So as a company we pledged to donate a month of our time in ‘man-hours’ every year to charity and worthwhile causes. In part we did so by volunteering at an inner-city school in London. But our focus was on donating our services pro bono – after all, we’re research professionals so surely the greatest value we can offer is in sharing this specialist expertise. The result is the People or Profits Report.
Our goal with this project was to help charities attract more volunteers from the business community, and to help businesses implement a more successful volunteering strategy.
To do so we surveyed 200 decision makers in London businesses to understand their attitudes, motivations, practices and challenges when it came to volunteering. The results were fascinating. For example:
- Volunteering is widespread – 63% of businesses have volunteered in the last year (Tweet this)
- Businesses see three benefits to volunteering – employee engagement, team building, PR (Tweet this)
- There’s a volunteering demand and supply mismatch – 32% of businesses say addiction a top issue, but only 11% volunteer here (Tweet this)
- Volunteering isn’t for everyone – 42% of business volunteering programmes involve fewer than half of staff (Tweet this)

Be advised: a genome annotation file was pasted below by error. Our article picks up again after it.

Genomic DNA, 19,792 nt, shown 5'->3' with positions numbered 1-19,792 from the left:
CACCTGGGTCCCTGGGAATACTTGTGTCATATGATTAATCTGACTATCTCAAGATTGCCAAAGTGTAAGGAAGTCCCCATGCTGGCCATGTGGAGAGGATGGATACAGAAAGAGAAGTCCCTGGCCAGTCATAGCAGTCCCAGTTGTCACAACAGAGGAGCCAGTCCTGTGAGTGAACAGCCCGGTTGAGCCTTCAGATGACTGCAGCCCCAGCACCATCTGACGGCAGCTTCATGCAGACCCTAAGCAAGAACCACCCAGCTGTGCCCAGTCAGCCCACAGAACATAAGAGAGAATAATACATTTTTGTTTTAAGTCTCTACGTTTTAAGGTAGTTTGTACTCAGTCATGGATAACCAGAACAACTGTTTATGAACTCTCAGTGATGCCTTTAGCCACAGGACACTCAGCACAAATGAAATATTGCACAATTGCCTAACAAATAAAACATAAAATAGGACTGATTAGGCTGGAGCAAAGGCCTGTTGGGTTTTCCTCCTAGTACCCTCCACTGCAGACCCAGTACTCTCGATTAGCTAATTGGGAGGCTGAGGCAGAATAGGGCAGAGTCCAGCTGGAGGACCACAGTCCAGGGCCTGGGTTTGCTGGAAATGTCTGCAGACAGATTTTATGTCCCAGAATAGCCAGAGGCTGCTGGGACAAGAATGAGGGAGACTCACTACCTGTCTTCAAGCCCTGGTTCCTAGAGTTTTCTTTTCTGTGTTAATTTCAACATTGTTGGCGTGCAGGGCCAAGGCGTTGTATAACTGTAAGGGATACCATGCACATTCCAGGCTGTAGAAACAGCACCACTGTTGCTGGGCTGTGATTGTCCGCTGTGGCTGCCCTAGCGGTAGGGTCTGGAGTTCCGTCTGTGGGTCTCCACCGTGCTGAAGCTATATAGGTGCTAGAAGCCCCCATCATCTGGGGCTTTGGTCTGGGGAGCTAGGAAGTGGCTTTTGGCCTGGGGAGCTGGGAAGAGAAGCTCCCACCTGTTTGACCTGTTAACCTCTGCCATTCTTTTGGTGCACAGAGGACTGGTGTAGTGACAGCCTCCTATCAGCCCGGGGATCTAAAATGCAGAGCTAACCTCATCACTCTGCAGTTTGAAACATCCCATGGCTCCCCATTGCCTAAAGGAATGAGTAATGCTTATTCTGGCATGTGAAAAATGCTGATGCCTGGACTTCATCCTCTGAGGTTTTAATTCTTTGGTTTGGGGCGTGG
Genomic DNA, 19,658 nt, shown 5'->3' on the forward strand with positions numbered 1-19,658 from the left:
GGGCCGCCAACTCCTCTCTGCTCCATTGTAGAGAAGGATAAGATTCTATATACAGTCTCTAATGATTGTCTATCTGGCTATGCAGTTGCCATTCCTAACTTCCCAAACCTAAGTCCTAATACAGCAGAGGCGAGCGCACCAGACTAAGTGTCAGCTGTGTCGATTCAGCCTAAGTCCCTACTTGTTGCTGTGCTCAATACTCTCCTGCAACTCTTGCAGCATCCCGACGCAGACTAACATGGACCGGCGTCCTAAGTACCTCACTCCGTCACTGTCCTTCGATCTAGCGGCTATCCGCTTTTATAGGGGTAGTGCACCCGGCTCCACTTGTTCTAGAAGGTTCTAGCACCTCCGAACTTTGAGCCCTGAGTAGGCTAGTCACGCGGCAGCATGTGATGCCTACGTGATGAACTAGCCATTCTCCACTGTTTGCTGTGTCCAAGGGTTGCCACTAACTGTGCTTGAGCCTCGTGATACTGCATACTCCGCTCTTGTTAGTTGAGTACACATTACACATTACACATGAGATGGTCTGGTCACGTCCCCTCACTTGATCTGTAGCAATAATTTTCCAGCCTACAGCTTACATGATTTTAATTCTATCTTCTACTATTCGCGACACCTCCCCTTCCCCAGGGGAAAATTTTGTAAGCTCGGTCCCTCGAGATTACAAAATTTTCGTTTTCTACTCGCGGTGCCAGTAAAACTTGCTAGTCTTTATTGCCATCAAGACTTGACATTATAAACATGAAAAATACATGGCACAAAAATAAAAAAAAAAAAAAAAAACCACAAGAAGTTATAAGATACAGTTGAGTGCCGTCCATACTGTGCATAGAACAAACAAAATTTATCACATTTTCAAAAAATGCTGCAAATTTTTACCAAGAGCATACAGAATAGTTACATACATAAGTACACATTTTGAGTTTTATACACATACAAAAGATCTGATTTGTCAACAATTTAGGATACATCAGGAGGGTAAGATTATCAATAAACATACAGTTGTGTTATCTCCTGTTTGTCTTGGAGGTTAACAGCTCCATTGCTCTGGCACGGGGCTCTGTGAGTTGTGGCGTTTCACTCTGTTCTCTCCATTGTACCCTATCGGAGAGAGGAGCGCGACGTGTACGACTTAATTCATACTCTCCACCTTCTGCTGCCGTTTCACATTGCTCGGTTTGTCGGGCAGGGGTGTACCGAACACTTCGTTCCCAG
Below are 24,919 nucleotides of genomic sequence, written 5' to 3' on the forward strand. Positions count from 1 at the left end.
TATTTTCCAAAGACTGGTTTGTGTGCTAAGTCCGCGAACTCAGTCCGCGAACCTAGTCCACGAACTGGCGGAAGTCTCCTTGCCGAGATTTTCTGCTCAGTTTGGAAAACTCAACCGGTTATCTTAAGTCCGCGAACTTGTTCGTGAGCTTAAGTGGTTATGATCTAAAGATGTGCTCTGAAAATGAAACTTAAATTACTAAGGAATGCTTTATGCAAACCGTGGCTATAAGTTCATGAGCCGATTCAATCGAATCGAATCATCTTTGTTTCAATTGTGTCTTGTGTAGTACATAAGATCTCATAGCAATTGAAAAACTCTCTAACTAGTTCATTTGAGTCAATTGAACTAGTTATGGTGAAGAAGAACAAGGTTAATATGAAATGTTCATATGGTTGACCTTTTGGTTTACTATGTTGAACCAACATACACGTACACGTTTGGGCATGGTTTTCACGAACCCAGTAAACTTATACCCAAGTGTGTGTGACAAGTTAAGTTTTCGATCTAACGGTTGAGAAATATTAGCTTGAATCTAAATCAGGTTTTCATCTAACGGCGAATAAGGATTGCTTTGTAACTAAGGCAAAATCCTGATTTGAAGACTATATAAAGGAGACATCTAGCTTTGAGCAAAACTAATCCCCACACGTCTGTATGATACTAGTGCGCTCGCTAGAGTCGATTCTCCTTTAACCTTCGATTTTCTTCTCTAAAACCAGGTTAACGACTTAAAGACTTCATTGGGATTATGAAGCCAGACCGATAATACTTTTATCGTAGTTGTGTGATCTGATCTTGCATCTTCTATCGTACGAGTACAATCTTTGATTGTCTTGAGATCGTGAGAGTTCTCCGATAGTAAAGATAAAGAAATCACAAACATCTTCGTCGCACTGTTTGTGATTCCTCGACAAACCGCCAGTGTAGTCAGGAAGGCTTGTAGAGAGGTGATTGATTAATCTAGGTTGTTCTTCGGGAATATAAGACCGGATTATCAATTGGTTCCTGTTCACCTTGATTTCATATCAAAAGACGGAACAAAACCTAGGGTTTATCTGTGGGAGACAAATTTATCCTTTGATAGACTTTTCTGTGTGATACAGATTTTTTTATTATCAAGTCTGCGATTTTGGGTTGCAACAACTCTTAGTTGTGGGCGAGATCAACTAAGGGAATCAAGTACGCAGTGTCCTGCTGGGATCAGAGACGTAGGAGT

- Businesses see two barriers to volunteering – 44% don’t have time to organise and 39% struggle if people out of the office (Tweet this)
Having analysed the situation on the front-line we then sought input from leading experts including:
- Carolyn Houseman, CEO, Heart of the City
- Gordon McCulloch, CEO, Community Action Southwark
- Noa Burger, Corporate Responsibility Manager, City of London Corporation
- Kate Cavelle, Head of Pro Bono and Community Investment, Allen & Overy
- Anne-Marie Kessleman, Head of Marketing and Responsibility, GL Hearn
We’re delighted to share the full results of the survey and commentary from these experts in the People or Profits Report – click here to download your copy. And for those of you a bit short on time then we’ve also shared some of the key findings in two infographics below.
We hope that you find the study useful, and please do feel free to spread the word on Twitter. After all, the more people that see it, then the greater the chances that it will help charities and businesses alike.
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